- Processor: G3, 266 MHz
- Backside Cache: 512K, 133MHz
- Data Path: 64-bit, 66MHz
- Drive: 6GB ATA
- Installed RAM: 32MB
- Max RAM: 384 MB
- RAM Slots: 2, 144-pin SO-DIMM
- Min RAM Speed: 100MHz/10ns
- Graphics: ATI Rage Pro Turbo graphics controller
- VRAM: 6MB (Max 6MB SGRAM)
- Introduced: 1/99
- Discontinued: 4/99
- Initial Retail Price: $1,199
- Included 56K internal modem
- 4 USB ports (2 on keyboard)
- Built-in 15" monitor
- Built-in 10/100 Ethernet
- Mac OS Supported: 8.5.1 - 9.x
iMac & iMac Upgrade Discussion
PowerMac Upgrade & Troubleshooting
The iMac was the first complete machine that was the result
of the "2nd Coming of Jobs" era. Its unique all-in-one futuristic
design, speedy processor, low
price and excellent marketing propelled it to become one of
the best selling computers of its time. The revision C version
of the iMac was released at the January 1999 Macworld in San
Francisco, a short 6 months after the initial release of the
original iMac. As of the release of version C, Apple had sold
over 800,000 units of previous iMac versions. According to
Apple 40% of purchasers were first time computer purchasers
and Wintel converts.
The revision C iMac has a few modest technological improvements
over the previous revision. There is a small processor performance
boost (from 233Mhz to 266Mhz), a larger hard drive (6GB instead
of 4) and the machine came with OS 8.5.1 installed which fixed
some bugs in the original release of 8.5. The biggest change
with revision C was in its looks. The iMac came in 5 Lifesaver
colors; strawberry, lime, tangerine, grape and blueberry.
In addition Apple dropped the price on the revision C iMacs
8% from the price for the previous version.
Apple showed, with the iMac, that it had really got on the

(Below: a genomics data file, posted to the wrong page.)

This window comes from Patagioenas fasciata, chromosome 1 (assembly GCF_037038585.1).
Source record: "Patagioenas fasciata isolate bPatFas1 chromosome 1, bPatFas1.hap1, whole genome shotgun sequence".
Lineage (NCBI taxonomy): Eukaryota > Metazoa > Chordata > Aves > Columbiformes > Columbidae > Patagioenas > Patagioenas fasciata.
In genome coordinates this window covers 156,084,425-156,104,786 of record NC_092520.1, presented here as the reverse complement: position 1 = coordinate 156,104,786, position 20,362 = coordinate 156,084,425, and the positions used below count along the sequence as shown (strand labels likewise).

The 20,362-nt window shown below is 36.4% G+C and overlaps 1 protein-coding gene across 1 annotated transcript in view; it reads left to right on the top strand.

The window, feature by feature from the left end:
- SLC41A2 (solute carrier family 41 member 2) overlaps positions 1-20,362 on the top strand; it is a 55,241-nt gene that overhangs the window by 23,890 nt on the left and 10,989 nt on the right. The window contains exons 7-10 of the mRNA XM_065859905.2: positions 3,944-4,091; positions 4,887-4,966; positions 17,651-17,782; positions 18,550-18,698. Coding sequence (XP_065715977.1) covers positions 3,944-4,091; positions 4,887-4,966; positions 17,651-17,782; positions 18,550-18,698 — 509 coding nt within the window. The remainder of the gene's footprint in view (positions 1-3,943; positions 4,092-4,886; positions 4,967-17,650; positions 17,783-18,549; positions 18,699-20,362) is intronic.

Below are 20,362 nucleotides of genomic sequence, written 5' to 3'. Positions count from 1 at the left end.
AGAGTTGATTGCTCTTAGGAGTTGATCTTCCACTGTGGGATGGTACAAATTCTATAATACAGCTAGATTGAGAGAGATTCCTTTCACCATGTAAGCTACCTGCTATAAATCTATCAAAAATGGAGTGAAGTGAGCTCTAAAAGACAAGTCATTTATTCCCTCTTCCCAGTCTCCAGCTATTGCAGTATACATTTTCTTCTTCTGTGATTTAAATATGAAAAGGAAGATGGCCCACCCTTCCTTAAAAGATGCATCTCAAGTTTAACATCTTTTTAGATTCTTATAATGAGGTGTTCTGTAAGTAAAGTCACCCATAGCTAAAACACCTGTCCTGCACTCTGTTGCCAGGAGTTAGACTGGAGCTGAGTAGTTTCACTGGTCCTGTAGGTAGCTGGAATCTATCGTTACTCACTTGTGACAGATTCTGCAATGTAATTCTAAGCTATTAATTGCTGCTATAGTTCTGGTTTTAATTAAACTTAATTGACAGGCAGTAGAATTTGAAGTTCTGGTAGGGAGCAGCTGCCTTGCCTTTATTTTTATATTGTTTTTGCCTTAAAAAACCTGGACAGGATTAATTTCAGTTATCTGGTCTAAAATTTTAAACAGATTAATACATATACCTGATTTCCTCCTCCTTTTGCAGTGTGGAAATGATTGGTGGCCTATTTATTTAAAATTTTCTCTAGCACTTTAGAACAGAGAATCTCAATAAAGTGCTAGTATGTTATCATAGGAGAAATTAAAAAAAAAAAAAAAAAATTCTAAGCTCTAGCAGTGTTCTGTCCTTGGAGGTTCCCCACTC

ball again in marketing and generating interest in its products.
The changes to the C version are really rather modest in terms
of technology, but when combined with the cosmetic changes,
the C versions made quite a big splash. Apple's efforts showed
just the type of care and nurturing of its product line that
had been woefully missing in previous years.
The machine sports a G3/266 processor with 512K of backside
cache running at 133MHZ. It came with an anemic 32MB of Ram
installed, which could be expanded to 128MB at the time of
its release (see "Facts At A Glance"). The CD-ROM
drive is 24X and is rather noisy in operation. It is the same
CD drive found in the PowerBooks of the time, and does not
have a powered drawer. It is kind of fragile for school use.
As with previous iMacs there is no floppy drive or high-speed
SCSI port for connecting external drives. Instead the iMac
has two 12Mbps hot-pluggable USB ports and built in high speed
10/100BASE-T Ethernet. Also included, was an internal 56Kbps
Other changes that occurred with this revision of the iMac,
was the removal of the proprietary mezzanine slot and, alas,
the infrared port.
Geared for the consumer , school and business market the
machine is capable of very little upgradability and is more
appropriate for general computer use. The machine came with
a substantial software bundle.
Some complaints were raised by traditionalist about the compact
keyboard and the non-standard round mouse. However many new
users liked both.
Below you will find the MacBench 5.0 results for all of the
current processor upgrades available for this machine. The
bar graphs below express results as a percentage of improvement
over the base machine, which receives a score of 100%. Further
down the page you will find a table with the actual MacBench
Previous Upgrade Card Scores
For This Machine
MacBench Absolute Scores
| Processor Upgrade Card
|| MacBench 5.0 Processor Score
|PowerLogix iForce G3/400/200/512K
|PowerLogix iForce G3/500/200/1MB``
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